You’ll want to explore the remains of Donegal Castle before cruising the shoreline and climbing the seemingly endless reaches of Slieve League, a series of sea cliffs which rise three times higher than their famous Moher sisters to the south. Then uncover the beauty at Glenveagh, home to red deer, rhododendrons, and a castle with a fascinating history. Inspired by Balmoral Castle in Aberdeenshire, you’ll find Glenveagh Castle similarly suitable for the presence of royalty, with gorgeous staterooms that are accessible by tour. You bed down tonight in Letterkenny, the largest and most populous town in County Donegal, boasting a Main Street that beckons visitors from all across Ulster.

Day 10: A Town with Two Names, a Giant’s Walkway, and the Capital of Northern Ireland

Keep your passport at the ready as you leave the Republic and enter Northern Ireland. Start in Derry – or Londonderry, depending on your viewpoint – an ancient city steeped in the past and reflective of the sectarianism that ran rife in Ireland for nearly thirty years. The town’s seventeenth century walls remain fully and completely unbroken (unique in Ireland), and the Tower Museum is excellent. Then it’s north to the far end of County Antrim and the bizarre but beautiful basalt columns at the Giant’s Causeway; geologists will tell you that these structures of the result of a volcanic eruption long since solidified, but the poets say that the columns were placed by an Irish giant laying the causeway to meet a Scottish opponent in battle.

Follow the scenic Antrim Coast before arriving in the eminent capital of Belfast, the home of the Titanic and one of the most fascinating and eye-popping cities in Europe. Gaze at the impressive structures in the Cathedral Quarter, ogle at the vast array of flora and fauna at the nearby Botanic Gardens or grab a bit of high culture at the Queen’s Quarter, near the university. Or, see all these sites and many more from up in the sky at the Belfast Wheel, a Northern Irish take on the London Eye.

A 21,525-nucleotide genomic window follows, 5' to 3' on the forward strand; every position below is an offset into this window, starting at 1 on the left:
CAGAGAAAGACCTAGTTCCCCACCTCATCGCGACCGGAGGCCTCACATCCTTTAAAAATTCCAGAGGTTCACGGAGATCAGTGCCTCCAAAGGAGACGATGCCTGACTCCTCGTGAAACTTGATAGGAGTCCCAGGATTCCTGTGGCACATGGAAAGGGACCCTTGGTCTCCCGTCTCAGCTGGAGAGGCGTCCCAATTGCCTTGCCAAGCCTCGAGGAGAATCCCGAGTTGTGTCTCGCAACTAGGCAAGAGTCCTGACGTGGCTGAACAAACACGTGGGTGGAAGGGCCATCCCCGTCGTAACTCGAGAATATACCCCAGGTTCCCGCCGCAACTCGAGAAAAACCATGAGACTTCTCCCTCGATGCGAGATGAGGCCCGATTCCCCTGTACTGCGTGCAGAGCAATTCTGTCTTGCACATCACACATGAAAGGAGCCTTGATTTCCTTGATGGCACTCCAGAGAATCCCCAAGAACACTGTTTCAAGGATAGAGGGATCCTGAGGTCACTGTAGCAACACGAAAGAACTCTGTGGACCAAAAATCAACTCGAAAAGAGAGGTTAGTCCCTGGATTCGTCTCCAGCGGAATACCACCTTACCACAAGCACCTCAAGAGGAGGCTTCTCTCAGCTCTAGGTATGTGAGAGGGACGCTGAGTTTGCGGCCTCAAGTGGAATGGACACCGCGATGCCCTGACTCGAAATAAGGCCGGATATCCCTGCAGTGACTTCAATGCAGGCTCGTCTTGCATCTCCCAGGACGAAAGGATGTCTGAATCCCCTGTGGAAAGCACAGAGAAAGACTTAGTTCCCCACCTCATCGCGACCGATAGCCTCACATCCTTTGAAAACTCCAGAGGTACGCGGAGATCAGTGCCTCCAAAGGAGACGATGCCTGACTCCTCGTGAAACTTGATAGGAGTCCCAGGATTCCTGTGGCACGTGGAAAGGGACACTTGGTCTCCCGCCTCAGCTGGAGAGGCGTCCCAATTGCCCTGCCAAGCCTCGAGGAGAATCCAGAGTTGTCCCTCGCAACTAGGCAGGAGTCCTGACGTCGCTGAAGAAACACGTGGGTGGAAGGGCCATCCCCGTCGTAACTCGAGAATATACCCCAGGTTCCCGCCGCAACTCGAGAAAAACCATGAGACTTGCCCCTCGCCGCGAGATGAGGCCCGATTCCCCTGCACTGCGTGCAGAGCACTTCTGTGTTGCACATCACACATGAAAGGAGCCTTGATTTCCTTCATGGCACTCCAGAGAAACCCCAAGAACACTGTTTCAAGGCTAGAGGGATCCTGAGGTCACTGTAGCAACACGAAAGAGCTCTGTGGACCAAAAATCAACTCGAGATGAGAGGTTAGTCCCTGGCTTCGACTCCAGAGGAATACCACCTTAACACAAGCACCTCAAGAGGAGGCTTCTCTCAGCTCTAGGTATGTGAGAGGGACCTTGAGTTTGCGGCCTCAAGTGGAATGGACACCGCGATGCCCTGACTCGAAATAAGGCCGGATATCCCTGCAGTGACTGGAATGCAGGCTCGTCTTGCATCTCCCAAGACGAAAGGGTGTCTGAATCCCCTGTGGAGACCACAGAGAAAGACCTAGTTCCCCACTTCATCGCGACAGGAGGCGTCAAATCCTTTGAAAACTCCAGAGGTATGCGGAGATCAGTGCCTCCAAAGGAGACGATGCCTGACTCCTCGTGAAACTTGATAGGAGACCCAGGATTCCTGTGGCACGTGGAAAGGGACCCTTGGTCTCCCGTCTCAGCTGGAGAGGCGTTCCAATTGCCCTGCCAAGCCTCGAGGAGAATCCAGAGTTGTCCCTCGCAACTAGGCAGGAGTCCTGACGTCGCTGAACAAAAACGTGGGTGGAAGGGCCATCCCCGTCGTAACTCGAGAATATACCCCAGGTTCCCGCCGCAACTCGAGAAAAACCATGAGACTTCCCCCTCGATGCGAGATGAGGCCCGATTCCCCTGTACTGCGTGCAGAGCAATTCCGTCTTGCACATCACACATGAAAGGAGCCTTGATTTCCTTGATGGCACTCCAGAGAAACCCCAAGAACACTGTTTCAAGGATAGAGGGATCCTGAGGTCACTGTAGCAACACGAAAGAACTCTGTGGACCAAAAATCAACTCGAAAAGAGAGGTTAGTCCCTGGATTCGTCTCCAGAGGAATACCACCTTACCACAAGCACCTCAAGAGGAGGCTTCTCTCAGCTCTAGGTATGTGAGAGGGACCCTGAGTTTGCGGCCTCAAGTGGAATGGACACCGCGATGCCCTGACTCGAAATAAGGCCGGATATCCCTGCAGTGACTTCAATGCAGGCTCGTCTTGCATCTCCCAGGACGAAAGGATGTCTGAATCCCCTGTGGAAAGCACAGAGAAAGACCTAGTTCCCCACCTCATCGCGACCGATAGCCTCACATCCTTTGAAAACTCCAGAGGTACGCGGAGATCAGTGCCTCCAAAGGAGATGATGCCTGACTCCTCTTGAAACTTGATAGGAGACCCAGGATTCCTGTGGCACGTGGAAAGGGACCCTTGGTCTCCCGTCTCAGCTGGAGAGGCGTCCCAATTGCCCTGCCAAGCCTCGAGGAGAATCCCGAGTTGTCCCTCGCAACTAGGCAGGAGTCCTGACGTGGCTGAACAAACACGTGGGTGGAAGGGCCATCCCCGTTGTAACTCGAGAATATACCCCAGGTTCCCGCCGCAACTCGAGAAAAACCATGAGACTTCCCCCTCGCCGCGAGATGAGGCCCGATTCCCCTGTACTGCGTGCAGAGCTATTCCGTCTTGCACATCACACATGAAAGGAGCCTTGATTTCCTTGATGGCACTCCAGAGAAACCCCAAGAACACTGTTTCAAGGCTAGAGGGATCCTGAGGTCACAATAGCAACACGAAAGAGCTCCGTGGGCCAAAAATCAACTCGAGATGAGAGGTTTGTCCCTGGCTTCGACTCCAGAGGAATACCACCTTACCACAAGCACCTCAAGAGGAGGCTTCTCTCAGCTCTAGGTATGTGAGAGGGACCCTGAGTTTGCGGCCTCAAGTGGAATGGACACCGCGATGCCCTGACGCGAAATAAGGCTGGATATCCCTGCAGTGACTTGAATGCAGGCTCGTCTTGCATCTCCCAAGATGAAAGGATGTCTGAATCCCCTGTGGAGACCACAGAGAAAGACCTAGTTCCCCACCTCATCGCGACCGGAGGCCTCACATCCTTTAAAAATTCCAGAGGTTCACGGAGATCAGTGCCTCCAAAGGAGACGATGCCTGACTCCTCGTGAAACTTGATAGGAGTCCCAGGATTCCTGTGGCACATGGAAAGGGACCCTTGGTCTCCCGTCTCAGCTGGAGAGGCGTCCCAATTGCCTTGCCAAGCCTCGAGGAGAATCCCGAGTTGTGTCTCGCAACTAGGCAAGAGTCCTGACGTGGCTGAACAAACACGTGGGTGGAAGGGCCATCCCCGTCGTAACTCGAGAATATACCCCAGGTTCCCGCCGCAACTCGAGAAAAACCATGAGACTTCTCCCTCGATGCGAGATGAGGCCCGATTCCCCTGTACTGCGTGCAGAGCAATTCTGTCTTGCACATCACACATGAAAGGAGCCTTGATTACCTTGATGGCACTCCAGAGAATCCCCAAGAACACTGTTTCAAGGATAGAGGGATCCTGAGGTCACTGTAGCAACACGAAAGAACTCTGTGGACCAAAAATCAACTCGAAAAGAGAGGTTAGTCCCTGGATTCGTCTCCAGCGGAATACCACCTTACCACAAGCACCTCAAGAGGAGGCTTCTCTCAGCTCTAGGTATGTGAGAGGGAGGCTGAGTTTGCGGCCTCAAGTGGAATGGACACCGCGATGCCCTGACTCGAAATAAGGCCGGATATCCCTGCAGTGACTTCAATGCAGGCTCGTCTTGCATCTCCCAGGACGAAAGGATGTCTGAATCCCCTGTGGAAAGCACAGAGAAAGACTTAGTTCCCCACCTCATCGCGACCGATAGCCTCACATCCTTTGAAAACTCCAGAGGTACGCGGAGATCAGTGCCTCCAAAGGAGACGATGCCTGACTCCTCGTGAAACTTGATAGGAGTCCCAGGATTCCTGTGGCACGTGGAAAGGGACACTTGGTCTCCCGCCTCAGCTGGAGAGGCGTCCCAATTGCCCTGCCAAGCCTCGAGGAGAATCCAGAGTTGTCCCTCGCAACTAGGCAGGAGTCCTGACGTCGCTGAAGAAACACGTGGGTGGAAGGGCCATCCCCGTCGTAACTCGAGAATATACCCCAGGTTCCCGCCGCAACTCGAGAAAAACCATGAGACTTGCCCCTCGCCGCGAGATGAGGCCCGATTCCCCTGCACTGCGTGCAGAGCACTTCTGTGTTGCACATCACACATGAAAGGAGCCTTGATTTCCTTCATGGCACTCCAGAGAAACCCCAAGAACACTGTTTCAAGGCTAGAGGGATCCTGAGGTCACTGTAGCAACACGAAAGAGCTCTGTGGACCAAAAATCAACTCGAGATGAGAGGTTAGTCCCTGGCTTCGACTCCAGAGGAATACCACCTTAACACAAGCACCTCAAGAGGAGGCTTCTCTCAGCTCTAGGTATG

Day 11: A Second Day in Bonny Belfast

Spend the day touring this incredible city and hitting the spots you might have missed the day before, including the immaculately restored Grand Opera House or the Spire of Hope atop the roof at St. Anne’s Cathedral. If you’re interested in the maritime history of this most noteworthy city, you’d do well to book a visit on the Titanic Tour, which leads a guided expedition of the shipyards where this mighty and star-crossed ship was built and explains Belfast’s role in her well-known story. 

Should you be interested in more contemporary events in Irish history, you’ll certainly enjoy a Black Cab tour through the neighborhoods of Belfast that sport her most artistic and intriguing political murals. You’ll be moved by the multihued monument to Bobby Sands on the exterior of the former headquarters of Sinn Fein, and perhaps scared into submission by the murals depicting Belfastites in paramilitary attire and wielding rifles that seem to follow your every move. You’ll find the cab drivers to be engaging, informative, and even humorous as they discuss this dark part of the city’s history and the steps being taken even today to ensure peace in Northern Ireland. 

Day 12: Back to Dublin

Return to the capital of South Ireland for your final full day on the island, where you can enjoy whatever experiences you might have missed your first time through. Explore the ponds and statuary at St. Stephen’s Green, crawl through the great pubs of literature, or do a little shopping at Grafton Street, Dublin’s center for high fashion located in one of the city’s most vibrant areas. Return to Temple Bar for a final night of rousing music, or enjoy one last decadent meal at one of Dublin’s best restaurants; which ever you choose, it will certainly be a stirring end to your incredible vacation.

Day 13: Departing Ireland

Today sees you returning to your home country from Dublin, full of a lifetime of experiences that only took two weeks to enjoy. Upon landing in your home land, don’t be surprised if you’re itching to start planning your return trip to this unparalleled nation.


Starting Price 

This trip is customizable for your private travel.

What's Included 

  • Accommodations
  • In-country transportation
  • Some or all guided tours and activities (dependent on season)
  • Expert trip planning
  • 24x7 support during your trip
The starting price is based on travel during the low season for a minimum of two travelers staying in shared 3-star accommodations. Please inquire for a custom trip quote based on your travel preferences and travel dates.